Living without regrets

Glenorchy on FireTime is a funny thing. It passes so quickly, and today I had one of those experiences where your life passes before your eyes.

It was raining heavily and I was taking my car to be inspected. Someone made a sharp left turn in front of me, and I slammed on the brakes.

That was the moment when snippets of my life flashed in my mind.

I am happy to report that the anti-lock brakes worked perfectly, and a tragedy was avoided. Afterwards, I started to think about the Five Regrets of the Dying.

Bronnie Ware was a hospice nurse where she spent time with people who were dying. During this experience, she noticed that many people had similar regrets and she categorized them in her book The Top Five Regrets of the Dying. Let’s take a look.

The top five regrets of the dying:

  1.  I wish I had the courage to live a life true to myself, instead of the life others expected of me.
  2.  I wish I hadn’t worked so hard (or much).
  3.  I wish I had the courage to express my feelings.
  4.  I wish I stayed in touch with my friends.
  5.  I wish I let myself be happier.

As I reflect on my morning drive, I know that I can live my life without regrets, knowing that time is a precious thing, and that accidents do happen; every day, all the time. So how might I live my life without regrets? Jenny Nichols has some great suggestions (40 of them!) about how to live without regrets. Among them are:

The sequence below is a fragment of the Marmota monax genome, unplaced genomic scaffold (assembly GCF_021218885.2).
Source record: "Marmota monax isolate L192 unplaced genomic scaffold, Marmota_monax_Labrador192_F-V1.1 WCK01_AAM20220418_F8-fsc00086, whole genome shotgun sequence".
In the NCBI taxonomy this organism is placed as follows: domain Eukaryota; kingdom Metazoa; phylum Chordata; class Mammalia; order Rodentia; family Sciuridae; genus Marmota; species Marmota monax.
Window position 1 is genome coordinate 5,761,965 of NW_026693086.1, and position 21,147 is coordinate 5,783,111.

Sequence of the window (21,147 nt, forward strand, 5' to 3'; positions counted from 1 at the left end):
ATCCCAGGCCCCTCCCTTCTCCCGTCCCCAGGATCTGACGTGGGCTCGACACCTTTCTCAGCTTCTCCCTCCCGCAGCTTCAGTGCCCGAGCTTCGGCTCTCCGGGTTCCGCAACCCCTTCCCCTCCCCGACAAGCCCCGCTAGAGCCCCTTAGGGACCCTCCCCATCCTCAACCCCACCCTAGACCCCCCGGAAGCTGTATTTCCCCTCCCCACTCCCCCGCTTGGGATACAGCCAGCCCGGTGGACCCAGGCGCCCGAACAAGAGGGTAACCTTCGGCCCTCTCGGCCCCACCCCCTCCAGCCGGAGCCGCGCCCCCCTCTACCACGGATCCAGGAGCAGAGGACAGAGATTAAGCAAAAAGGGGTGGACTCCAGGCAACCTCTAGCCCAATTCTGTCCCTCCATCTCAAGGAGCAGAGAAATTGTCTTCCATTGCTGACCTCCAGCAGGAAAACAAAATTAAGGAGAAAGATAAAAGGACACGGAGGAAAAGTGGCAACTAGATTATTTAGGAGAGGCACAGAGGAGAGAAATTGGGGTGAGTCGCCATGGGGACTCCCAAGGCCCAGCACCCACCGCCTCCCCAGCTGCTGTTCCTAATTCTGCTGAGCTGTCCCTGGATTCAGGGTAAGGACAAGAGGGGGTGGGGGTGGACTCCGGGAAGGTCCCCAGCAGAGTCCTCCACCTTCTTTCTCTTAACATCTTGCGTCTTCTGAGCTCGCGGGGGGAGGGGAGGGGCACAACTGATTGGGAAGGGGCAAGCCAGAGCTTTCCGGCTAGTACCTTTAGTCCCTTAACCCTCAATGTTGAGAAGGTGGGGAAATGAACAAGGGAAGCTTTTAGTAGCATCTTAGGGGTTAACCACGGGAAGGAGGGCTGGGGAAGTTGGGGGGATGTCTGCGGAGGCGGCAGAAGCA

cultivating a sense of gratitude
taking care of yourself
relaxing with family and friends
becoming the person you’d like to spend the rest of your life with
treating yourself and others with dignity, respect, and compassion
doing something every day that makes you feel proud

So today, I am grateful for family and friends. I am proud of how I have embraced change over the last year, and I’m exploring the idea of becoming the person I’d like to spend the rest of my life with. How about you?


  • Thanks for reminding me of these things, Lola. And thanks for modeling an embrace of them for us.
    I’d be curious to know if these five things are consistent over generations or across cultures. For instance, is the “work so hard (or much)” as applicable to millennials as to boomers?


    • That’s a good question about cultures and generations. I really don’t know the answer, but I suspect that there would definitely be differences. The compilation of top regrets was biased towards dying adults in the US who could afford hospice services, so I suspect their might be class differences as well.


  • I just love these little wake-up calls from life. So glad no one was hurt (esp. you!), and that the incident served a greater purpose of contemplation and gratitude. This is mindful living. Not necessarily having answers, but waking up a bit more each day and asking better questions. Rock on, sister!


  • Thanks for this lovely post, luminous like the photo that goes with it. I’m curious about how you have embraced change over the last year.


    • Well, in the last year, I have left a full-time job with benefits, moved to a new apartment, and started my own counseling practice, just to name a few. Plus I have this website and I’m blogging!


  • Hi Lola Just read Living without regrets. Will try to practice this more. See you at Emir.


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